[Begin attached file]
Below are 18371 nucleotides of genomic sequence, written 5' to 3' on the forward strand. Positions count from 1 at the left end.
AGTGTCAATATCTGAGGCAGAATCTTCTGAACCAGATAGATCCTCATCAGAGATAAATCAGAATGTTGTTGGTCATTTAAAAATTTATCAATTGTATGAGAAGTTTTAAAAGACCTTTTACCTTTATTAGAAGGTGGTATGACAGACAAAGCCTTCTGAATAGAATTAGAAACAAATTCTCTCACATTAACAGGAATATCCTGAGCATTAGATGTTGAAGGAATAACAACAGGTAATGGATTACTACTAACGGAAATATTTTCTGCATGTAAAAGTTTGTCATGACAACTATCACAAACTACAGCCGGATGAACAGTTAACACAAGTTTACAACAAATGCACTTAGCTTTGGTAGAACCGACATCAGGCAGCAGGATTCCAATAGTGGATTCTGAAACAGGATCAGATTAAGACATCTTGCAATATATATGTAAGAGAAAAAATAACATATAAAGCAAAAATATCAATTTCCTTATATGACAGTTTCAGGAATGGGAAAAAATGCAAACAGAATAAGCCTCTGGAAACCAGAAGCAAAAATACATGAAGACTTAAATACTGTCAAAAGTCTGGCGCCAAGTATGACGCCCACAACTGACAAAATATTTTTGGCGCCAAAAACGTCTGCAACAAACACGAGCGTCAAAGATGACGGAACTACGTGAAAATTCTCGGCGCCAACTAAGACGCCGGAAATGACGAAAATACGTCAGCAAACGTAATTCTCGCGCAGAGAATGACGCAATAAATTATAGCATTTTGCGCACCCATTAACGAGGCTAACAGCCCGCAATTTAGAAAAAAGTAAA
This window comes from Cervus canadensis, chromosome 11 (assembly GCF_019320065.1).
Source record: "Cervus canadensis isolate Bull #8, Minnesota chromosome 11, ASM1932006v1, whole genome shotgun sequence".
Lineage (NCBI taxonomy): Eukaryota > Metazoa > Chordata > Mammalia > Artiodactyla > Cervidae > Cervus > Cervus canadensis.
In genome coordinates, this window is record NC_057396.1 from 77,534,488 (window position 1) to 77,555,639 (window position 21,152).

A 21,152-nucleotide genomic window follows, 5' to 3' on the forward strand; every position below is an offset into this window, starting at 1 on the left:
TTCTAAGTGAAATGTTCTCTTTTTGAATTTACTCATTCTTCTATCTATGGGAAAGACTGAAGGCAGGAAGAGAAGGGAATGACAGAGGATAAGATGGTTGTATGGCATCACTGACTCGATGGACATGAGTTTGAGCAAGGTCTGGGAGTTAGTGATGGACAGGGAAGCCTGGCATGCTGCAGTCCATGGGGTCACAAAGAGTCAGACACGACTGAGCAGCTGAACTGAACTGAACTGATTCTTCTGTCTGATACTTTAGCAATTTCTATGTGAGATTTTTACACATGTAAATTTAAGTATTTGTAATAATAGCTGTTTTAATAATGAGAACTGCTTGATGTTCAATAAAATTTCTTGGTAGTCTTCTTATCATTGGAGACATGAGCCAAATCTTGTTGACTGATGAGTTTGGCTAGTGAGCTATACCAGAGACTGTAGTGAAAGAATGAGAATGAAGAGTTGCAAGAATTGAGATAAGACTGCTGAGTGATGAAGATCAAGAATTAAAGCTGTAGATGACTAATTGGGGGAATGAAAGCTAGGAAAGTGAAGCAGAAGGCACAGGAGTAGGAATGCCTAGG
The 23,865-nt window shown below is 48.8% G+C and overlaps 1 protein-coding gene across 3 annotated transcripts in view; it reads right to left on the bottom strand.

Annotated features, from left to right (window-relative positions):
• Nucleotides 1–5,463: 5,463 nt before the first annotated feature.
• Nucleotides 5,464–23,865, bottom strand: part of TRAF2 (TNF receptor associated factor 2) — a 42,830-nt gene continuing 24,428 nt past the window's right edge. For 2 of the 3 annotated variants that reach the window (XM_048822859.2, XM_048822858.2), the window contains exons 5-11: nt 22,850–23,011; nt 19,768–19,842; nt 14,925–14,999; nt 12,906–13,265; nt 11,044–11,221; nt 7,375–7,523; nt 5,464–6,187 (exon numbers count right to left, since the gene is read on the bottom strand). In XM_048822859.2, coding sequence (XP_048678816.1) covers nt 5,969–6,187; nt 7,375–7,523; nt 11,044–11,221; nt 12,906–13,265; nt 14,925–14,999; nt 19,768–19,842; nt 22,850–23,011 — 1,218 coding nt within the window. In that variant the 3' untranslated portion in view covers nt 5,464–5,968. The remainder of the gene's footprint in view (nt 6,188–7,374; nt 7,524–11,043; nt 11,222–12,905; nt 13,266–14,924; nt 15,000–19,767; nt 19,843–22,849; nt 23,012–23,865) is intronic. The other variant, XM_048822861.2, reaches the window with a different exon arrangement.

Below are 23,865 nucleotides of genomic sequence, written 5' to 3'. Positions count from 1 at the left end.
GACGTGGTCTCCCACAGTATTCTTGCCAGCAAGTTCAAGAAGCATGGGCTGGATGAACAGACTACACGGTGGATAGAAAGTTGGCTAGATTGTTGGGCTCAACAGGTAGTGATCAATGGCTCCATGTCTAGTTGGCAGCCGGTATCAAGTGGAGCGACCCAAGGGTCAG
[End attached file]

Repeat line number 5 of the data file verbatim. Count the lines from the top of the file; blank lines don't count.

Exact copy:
Lineage (NCBI taxonomy): Eukaryota > Metazoa > Chordata > Mammalia > Artiodactyla > Cervidae > Cervus > Cervus canadensis.